Tim Pawlenty is rolling out what can be described as the Pawlenty Campaign 2.0–the scrappy underdog swimming against the tide of his rivals’ money and organization. It’s all about managing expectations and clearing low bars.
He’s even got the New York Times and Politico running stories on it, with Politico’s a mostly positive review of the strategy. The problem for Pawlenty is that this is a terrible idea, for three main reasons.
First, as the Times story notes up front, Pawlenty began this campaign “actively positioning himself as the No. 2 heavyweight in the Republican presidential race of 2012 and the obvious alternative to the front-runner, Mitt Romney.” So what changed in that time? Technically speaking, nothing. That is, we are still half a year away from the first caucus of the primary season.
The only thing that has happened so far is primary voters have looked at the candidates and decided they don’t much care for Pawlenty. Running as the underdog in a campaign is a last resort. Billing yourself as the mainstream candidate and then switching to the underdog before the primaries have even begun is a sign of desperation. Looking desperate for six months before voters have the chance to cast a ballot will cement that image in their minds. And voters don’t ask that guy to be the leader of the free world.
Second, the underdog status only fires up a candidate’s base of support, it does not convince others to vote for him. Frankly speaking, Pawlenty has almost no base of support to fire up. By definition, the underdog has only an outside chance of winning. Admitting you’re that guy signals voters to look elsewhere.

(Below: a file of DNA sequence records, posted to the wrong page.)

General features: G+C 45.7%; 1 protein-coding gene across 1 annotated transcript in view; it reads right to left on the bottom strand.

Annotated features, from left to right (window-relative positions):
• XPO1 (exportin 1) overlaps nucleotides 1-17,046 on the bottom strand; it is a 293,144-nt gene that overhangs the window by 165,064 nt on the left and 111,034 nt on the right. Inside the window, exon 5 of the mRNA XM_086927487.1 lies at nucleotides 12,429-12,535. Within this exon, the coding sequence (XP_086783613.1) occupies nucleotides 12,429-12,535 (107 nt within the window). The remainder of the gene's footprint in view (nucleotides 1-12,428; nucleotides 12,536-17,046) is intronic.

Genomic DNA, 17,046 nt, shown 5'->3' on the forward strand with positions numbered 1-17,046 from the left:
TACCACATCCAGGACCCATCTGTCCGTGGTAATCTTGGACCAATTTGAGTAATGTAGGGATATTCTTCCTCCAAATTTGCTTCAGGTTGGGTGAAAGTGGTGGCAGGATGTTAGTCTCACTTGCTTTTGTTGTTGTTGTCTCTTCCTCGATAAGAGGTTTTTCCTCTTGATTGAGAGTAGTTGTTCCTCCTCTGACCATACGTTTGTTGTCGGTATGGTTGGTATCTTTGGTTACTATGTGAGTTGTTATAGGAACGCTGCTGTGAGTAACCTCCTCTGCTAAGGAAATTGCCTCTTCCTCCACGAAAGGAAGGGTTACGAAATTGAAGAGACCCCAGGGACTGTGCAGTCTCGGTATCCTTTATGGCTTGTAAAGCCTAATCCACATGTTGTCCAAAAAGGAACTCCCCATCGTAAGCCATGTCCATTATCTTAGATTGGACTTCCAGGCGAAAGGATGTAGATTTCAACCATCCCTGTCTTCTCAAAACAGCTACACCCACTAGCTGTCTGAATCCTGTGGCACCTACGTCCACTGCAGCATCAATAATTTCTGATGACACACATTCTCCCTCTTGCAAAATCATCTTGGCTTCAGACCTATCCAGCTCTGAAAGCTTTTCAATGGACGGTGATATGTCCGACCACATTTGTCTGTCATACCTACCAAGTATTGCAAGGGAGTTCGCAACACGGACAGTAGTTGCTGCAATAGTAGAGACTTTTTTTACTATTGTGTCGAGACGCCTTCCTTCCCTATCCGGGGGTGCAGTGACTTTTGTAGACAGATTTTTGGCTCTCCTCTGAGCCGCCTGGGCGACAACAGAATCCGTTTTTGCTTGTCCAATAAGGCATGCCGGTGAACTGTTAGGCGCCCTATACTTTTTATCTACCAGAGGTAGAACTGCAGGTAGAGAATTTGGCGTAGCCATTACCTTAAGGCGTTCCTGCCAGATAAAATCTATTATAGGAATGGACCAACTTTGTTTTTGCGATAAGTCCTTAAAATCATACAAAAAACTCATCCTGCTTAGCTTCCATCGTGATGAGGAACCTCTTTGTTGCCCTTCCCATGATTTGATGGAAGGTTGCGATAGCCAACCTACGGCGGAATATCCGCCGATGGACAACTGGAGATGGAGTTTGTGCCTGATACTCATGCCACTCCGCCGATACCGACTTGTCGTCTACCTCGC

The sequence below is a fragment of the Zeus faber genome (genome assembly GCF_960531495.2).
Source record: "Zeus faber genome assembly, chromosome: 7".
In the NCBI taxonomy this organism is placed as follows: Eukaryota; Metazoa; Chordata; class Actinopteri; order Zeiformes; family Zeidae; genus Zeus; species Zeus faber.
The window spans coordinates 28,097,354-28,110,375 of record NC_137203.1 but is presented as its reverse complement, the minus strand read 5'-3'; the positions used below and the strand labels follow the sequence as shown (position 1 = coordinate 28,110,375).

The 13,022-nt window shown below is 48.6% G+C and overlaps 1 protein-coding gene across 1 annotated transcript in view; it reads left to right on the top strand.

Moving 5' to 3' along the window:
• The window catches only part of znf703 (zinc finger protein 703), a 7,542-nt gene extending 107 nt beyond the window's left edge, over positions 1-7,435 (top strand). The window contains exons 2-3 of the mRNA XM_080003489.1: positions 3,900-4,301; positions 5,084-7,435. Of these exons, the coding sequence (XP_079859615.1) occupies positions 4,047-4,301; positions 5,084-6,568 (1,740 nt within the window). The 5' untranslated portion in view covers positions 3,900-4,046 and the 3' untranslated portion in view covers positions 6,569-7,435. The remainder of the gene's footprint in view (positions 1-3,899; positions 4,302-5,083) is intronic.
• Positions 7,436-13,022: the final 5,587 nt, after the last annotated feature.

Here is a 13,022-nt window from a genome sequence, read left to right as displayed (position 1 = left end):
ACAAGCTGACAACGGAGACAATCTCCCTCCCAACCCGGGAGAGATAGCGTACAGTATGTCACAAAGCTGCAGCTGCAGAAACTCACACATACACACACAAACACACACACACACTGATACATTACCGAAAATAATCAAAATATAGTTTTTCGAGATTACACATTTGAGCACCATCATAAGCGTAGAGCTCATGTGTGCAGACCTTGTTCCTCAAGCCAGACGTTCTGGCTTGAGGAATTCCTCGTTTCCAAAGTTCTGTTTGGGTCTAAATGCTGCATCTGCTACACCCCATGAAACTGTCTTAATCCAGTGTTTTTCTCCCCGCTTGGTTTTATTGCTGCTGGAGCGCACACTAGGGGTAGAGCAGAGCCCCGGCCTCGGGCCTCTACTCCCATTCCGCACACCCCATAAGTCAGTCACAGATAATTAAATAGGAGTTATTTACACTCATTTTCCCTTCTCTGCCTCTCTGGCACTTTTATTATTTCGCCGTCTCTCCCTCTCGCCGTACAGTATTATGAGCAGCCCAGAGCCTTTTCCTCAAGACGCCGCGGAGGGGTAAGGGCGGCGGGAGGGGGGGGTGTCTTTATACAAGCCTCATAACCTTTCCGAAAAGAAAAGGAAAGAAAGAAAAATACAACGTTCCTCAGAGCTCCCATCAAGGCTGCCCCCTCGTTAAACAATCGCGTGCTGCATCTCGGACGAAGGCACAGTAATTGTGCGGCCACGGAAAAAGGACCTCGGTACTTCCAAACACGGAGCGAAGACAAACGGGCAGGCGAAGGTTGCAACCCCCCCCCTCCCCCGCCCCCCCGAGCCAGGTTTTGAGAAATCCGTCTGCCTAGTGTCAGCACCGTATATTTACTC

And third, not all the candidates are even in the race yet. If Pawlenty is the underdog now, just imagine how much tougher his road becomes in Iowa if Rick Perry gets in the race, and in New Hampshire if Giuliani jumps in. Following those, his chances in Nevada are slim to none against Romney (and Huntsman), and then in South Carolina, where he would in all likelihood finish behind Bachmann, Perry, and possibly even Rick Santorum. In that scenario, he could be done by February.
Remember, the Obama campaign’s strategy against Hillary Clinton was to convince voters that she wasn’t inevitable and that perhaps this was his time, not hers. And McCain may have made a comeback, but he was the runner-up to Bush in 2000. That means he was the “next in line” for eight years. It was his nomination to lose, and he didn’t.
The only viable strategy for Pawlenty was to convince moderate Republicans he was more electable than Romney because of the health-care issue, and convince core conservatives he was more electable than the sometimes-reckless Bachmann. Abandoning that strategy means abandoning that argument and the principal rationalization of his candidacy.